Flaws of Peter Singer's Arguments

Topics: Animal rights, Utilitarianism, Animal liberation movement Pages: 6 (2564 words) Published: February 20, 2012
James Perlas
Rhet 130
First Draft Final Paper

In this essay, I’d like to argue against the general movement concerning animal rights. This movement aims to give animals more rights than is necessary. One of the main people who advocate this movement is Peter Singer. Singer uses many logical arguments that are reasoned and well thought out but are flawed and it will be very useful to show how the animal liberation movement is misguided and unrealistic.

Peter Singer makes his first point in arguing how humans are animals just as much as cats and rabbits are. He states how the using the term of ‘animal’ refers to non-human animals which include cats, dogs, and even insects. Singer says that there is a slight distinction between animals and humans and that there is no reason to give one more moral weight to the ‘interests’ of one to another. He uses the example of racial and sexual discrimination to compare the situation. Singer says that even though colors of people and gender can be different in many ways, whether it’s genetically or environmentally, they still need to have their ‘interests’ considered equally. He defines having ‘interests’ as having the ability to experience suffering and enjoyment. In applying moral principles, Singer uses the reasoning that any being that is given moral status, must have that same moral status applied to every other being. With this in mind, he uses it to justify all genders and races to have equal political and moral rights. There’s nothing wrong with his argument until he says that since there’s no difference between humans and animals, and since there’s no discrimination between blacks and whites that they should not be exempt from being equal. Singer says that it is necessary for a being to have interest to be able to qualify for moral status. He uses a stone as an example of something without interests which therefore does not qualify for moral status. Since it has no awareness or reaction to its surroundings and is incapable of suffering and enjoyment, it has no interests. Singer argues that animals do have interest: they live to keep themselves alive, reproduce, feel pain, and have the capacity to suffer. He goes on to say that if animals have moral status then they also deserve equal moral status as humans and to have equal consideration of their interest.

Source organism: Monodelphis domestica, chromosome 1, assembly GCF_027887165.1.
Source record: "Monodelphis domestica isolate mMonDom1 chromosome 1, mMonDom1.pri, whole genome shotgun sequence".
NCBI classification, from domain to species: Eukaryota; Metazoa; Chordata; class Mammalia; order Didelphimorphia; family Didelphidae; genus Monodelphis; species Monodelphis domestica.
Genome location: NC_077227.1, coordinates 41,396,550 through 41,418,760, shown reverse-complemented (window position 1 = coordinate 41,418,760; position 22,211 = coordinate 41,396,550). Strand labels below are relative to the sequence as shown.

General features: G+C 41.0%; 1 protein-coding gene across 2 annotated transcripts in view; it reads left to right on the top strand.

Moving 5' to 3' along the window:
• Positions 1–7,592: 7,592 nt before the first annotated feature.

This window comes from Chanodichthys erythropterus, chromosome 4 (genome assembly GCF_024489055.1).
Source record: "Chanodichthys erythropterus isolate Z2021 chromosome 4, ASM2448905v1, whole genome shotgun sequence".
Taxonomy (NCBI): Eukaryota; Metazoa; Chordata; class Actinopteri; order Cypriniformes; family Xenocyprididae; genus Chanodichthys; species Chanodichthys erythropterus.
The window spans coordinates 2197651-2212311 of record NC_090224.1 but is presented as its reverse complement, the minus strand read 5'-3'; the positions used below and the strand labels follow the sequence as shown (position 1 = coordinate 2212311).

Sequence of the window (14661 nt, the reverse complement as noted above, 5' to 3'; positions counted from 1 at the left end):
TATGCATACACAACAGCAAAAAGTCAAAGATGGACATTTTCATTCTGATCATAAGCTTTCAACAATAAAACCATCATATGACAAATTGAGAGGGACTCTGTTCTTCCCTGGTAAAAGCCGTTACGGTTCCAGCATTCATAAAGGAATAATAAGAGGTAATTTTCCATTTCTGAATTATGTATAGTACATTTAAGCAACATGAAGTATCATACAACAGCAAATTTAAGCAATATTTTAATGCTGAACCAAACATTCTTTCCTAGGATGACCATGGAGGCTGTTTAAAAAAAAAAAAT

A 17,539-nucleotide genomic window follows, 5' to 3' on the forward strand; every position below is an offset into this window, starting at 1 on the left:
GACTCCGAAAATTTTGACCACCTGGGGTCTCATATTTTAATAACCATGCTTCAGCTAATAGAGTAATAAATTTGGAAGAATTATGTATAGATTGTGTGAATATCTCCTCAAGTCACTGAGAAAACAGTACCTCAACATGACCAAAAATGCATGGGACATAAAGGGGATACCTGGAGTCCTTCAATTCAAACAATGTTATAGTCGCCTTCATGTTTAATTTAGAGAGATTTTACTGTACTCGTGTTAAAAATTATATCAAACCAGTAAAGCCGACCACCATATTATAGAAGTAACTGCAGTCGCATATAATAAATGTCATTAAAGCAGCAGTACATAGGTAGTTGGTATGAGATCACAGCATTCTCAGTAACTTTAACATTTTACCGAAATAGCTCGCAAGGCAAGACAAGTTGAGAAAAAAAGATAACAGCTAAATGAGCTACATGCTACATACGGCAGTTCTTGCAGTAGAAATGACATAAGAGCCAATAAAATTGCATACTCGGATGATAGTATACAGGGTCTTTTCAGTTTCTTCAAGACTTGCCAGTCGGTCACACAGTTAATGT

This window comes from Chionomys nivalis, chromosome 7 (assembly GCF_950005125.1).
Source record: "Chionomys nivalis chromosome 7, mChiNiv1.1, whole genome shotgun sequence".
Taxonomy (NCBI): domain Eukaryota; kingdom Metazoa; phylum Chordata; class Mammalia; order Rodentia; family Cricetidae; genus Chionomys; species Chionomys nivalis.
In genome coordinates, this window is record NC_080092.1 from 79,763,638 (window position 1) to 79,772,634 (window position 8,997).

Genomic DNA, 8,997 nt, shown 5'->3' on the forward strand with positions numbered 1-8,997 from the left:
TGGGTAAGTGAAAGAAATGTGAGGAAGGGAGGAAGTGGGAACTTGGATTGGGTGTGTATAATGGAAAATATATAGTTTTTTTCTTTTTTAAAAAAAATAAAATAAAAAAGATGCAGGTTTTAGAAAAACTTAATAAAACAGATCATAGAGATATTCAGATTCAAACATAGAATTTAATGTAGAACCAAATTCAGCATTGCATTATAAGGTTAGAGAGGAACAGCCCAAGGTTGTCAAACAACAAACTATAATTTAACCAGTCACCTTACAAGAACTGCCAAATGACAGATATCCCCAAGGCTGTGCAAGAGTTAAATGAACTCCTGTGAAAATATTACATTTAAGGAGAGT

He starts his argument with justifying how animals have the capacity of suffering. He uses many sources such as scientific findings to show how animals do in fact feel pain similar to humans. This is already common knowledge because take the nervous system of a monkey for example; it is very similar to our own, especially the parts that deal with the reaction to something such as fire and heat. However, it is important to understand that pain is a simple reaction to something. The heat from the fire causes a reaction within the nerve which sends signals to the brain which translates it to pain. This event happens in every living thing. It isn’t limited to just animals with wings or to just dogs, but rather it happens in all of them. Reaction to an external change is a basic neural process. Taking away a food source from any living thing will cause it to react to the change by finding other sources of food. Moving a plant from exposure to the sun and placing it in the shade will affect the plant’s growth by causing it to grow in a new direction towards the light. Pulling a leaf off the plant will cause it to invest more energy into replacing the leaves with more. Singer continues by saying that the pain humans feel can be more complex and he uses an example of fear. When there’s a killer on the loose, the intense fear people experience is due to the complicated social relationships that people have built up in society. Bearing this in mind, Singer says that just because animals have less complicated suffering doesn’t mean they deserve any less consideration just like an infant must be...
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